Glued to the back cover of a tattered, old photo album of Ct. Soldiers who died during the Civil War, I found this poem, crinkled and yellowed with age, called "The Soldier's Funeral" by Amelia Cooke.

    
With muffled drums and measured tread And arms reversed, they bore the dead From battle's dim and a world of pain.  When the thread of his life had been snapped in twain.....

    
The slideshow below is dedicated to the men and women that served in the Revolutionary      War (1777-1781); The Ct. regiments of the Civil War (1861-1865);  World War I (1914-1918); World War II (1941-1945); Korean War (1950-1953); Vietnam War (1964-1975).


                                           Hartland HIstorical Society, Town Of Hartland, Gaylord House Museum, Hartland, Ct.

     
Thursday, Feb. 12, 1863
Camp Baton Rouge
25th Regiment Co. USA

Part of Letter to Fanny Blakeslee Lawton from her Son, Samuel A. Lawton while serving in the Civil War.

Dear Mom:
It is with pleasure I now sit down to answer two letters I received from home and one I received from Mattie Roberts.
One of the letters that I received was mailed on Jan 17th and the other was mailed Jan 27th.
I have received twenty three letters since I left Hartford. That is more than Colonel George Bissell has received....


Note: Samuel A. Lawton died at the Battle of Irish Bend in 1863
Our neighboring towns are all arming and moving.  Men of the first character
shoulder their arms and march off to the field of action........
The Civil War obviously stirred emotions in both the North and the South. perhaps none more so than among families who lost loved ones.  Soldiers in the 16th Regiment from Connecticut, John Banning and Rodolphus Rowe from Hartland, became prisoners of war at Plymouth N.C.  Both
were sent to Andersonville, the most notorious Civil War prison camp. 

Rowe died shortly after his release from the prison camp enroute to the North, and is buried in the national cemetary in Beaufort, S.C.

Banning died at Andersonville where he is buried under Grave No. 7742.

In the small, tidy East Hartland cemetary, among graves for Revolutionary War soldiers, a browstone memorial was placed for Banning and Rowe, probably shortly after the Civil War.  These words, worn by the elements but still easily read, appear under Banning's name and place of death. " A Martyr to this Unholy Rebellion"

Perhaps, Banning's Mother, who had depended on Banning for financial support, had these words etched on the 8 ft. memorial.  Perhaps someone else in this small farming community that lost at least fifteen men to this "Unholy Rebelllion", had the words etched.  We will never know for sure.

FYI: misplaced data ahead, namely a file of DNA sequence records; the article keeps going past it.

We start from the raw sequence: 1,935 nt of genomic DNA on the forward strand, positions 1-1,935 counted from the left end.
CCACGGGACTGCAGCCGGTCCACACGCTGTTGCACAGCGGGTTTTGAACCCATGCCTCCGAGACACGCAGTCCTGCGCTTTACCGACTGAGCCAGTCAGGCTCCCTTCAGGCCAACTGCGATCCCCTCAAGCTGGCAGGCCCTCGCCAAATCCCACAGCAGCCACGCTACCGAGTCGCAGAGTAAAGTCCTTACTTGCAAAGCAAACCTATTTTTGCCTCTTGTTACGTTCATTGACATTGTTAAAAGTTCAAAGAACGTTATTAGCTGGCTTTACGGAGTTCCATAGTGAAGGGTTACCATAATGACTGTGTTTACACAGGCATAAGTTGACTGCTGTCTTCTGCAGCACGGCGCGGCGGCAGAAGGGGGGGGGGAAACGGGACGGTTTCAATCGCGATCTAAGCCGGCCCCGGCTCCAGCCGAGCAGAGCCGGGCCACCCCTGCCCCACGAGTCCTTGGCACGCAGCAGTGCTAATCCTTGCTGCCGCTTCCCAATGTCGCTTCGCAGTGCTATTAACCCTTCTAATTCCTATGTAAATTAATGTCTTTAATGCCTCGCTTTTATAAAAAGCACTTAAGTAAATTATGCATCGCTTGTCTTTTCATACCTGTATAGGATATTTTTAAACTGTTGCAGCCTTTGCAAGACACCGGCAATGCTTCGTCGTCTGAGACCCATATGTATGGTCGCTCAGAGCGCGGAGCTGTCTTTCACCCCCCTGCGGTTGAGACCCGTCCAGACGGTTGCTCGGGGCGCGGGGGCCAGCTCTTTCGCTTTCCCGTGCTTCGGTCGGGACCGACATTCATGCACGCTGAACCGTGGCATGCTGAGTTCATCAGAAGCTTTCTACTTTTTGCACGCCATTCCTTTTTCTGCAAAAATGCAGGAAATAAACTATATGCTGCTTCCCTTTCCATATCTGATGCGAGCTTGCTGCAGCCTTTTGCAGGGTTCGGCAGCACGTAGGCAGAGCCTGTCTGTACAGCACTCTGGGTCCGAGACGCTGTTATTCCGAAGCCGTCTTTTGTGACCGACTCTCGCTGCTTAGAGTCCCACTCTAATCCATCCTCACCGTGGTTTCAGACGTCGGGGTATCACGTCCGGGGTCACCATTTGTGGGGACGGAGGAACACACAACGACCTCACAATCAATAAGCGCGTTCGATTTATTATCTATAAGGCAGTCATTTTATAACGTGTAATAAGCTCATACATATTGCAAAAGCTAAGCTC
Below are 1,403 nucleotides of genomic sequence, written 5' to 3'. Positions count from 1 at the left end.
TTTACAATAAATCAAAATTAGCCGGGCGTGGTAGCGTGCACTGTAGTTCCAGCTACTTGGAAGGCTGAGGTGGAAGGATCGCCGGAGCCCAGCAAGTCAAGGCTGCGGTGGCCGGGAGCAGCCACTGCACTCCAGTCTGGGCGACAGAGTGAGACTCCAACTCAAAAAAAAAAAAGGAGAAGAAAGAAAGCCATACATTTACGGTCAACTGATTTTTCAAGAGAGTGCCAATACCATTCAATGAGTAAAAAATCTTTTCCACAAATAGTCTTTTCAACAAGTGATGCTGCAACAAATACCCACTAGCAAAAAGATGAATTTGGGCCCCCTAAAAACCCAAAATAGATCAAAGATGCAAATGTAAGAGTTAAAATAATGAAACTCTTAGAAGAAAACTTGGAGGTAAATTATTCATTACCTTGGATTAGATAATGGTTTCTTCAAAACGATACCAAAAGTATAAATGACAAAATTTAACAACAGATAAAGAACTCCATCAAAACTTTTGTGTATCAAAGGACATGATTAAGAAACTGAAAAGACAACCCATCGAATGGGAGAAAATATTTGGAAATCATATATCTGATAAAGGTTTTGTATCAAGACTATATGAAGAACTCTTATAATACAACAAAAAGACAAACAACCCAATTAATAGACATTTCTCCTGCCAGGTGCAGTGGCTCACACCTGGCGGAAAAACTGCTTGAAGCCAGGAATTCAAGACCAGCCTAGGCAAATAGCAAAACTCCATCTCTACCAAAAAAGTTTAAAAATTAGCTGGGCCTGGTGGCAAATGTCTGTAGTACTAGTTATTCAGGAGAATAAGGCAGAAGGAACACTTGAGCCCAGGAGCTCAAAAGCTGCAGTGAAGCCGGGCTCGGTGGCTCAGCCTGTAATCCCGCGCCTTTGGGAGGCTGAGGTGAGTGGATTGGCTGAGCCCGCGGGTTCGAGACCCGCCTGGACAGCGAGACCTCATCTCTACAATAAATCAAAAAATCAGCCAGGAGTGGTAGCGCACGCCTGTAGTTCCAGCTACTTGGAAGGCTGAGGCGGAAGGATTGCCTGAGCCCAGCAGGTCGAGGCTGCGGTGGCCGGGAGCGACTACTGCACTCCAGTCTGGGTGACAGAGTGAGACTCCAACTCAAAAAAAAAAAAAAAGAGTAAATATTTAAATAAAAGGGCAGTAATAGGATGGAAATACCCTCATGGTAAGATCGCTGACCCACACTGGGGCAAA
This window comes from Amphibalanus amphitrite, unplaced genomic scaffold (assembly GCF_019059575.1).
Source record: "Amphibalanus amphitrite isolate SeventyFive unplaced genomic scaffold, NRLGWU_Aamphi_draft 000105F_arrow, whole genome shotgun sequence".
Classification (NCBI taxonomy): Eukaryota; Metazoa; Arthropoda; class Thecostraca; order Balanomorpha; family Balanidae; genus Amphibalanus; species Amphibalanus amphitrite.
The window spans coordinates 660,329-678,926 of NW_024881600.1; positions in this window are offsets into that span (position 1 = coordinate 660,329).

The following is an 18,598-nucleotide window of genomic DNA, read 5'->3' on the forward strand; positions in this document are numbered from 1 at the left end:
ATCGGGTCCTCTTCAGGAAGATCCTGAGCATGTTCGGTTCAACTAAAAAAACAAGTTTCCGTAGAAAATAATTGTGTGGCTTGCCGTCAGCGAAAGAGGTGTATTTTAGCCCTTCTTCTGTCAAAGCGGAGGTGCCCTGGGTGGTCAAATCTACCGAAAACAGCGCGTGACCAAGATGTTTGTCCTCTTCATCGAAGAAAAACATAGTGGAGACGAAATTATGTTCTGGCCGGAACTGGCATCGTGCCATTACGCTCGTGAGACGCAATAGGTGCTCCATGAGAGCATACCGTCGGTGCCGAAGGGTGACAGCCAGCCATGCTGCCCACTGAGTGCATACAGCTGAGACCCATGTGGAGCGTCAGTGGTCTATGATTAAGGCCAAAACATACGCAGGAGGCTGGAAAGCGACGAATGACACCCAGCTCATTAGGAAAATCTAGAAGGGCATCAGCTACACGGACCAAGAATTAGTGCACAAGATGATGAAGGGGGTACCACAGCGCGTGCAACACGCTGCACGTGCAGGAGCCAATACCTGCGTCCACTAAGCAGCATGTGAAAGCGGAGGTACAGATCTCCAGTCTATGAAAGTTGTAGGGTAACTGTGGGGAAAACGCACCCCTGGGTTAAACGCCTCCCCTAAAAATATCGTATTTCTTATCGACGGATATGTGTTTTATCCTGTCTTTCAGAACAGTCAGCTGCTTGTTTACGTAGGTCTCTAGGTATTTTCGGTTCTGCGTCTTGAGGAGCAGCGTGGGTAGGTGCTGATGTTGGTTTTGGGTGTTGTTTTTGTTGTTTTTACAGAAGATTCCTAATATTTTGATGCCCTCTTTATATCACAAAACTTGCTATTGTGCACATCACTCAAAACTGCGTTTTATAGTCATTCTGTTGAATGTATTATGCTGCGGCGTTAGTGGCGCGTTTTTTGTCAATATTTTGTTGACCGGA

*information courtesy of John Banks..
SAMUEL A. LAWTON .

Go to Page 2 For a taped presentation on WW1, Korean, WWII and the Vietnam Wars. Page 2 is a work in Progress
Go to Page 3 for more generational stories and historical information about residents of The Gaylord House Museum 
Click Here
More definitive information on Civil War Soldiers Banning and Rowe: Click Here
Many thanks to John Banks, Civil War Historian and Author. His blog is at: 
Click Here
By 1860 the population of Hartland had dropped to 846-a loss of 472 from the high of 1318 in 1800. The Civil War did not find as great a response as that of earlier days. (359 Hartland men responded to the call of The Revolutionary War) Some inducement had to be offered, and at a Special Town
Meeting held on July 23rd, 1862, it was voted: "That the Town pay $100.00 to each volunteer from this Town immediately after he shall have been accepted and sworn into the United States service to fill the quota from the town, of the 300,000 men called by the President"  Eventually, 49 men answered the call.

Alford, Samuel          Banning, Alman C.      Banning, Elbert J.       Banning, John F.      Banning, Richmond H.
Barnes, Ham A.        Braman, Leonard        Bunnell, Solomon J.    Carrier, Miletus         Carrier, Samuel
Clark, Chauncey      Clark, Franklin            Clark, George H.          Clark, Marcellus       Clark, Miles C.
Clark, William W.      Coe, DeWitt C.           Coe, Leverett H.           Coe, Nathan            Cook, Sylvester T.
Couch, George         Cowdrey, Junis H.      Cowdrey, Theron L.     Emmons, Casseus   Emmons, Henry N.
Emmons, James C.   Emmons, Leverett      Farley, Patrick              Gates, Henry J.        Gibbs, Samuel
Gower, Edwin J.       Gower, James E.        Hyer, Elizer                  Jones, Alazno S.       Lawton, Samuel
Loomis, George M.   Loomis, Henry M.       Moore, Andrew N.        Moore, Richard         O'Neal, John
Roberts, John O.      Rowe, Rodolphus D.  Simmons, John F.        Squire, Hiram            Thompson, Francis
Twining, Charles E.  Viets, Charles W.        Warner, Hiram L. 
Bibliography:
James Banks at http://john-banks.blogspot.com                                                  Banning History: www.reocities.com
Ct. Historical Manuscripts,  http://chs.org/finding_aides/kcwmp/cwc.htm        Historical Marker Database:  www.hmdb.org  Stanley Ransom, courtesy of History of Hartland pub. 1961                                Michael B. Herrick, Southbury, Ct.
Hartland Historical Society files
Interestingly,  John's Mother
Martha B. Cowdry Banning

(b.1811, d.1870) lived with her husband  and John's Father Benjamin Hector
Banning (b.1808, d. 845). They resided next to his Brother' Schuyler Banning's farm on "Pell Hill"  which was known as the Banning Settlement area of Hartland.

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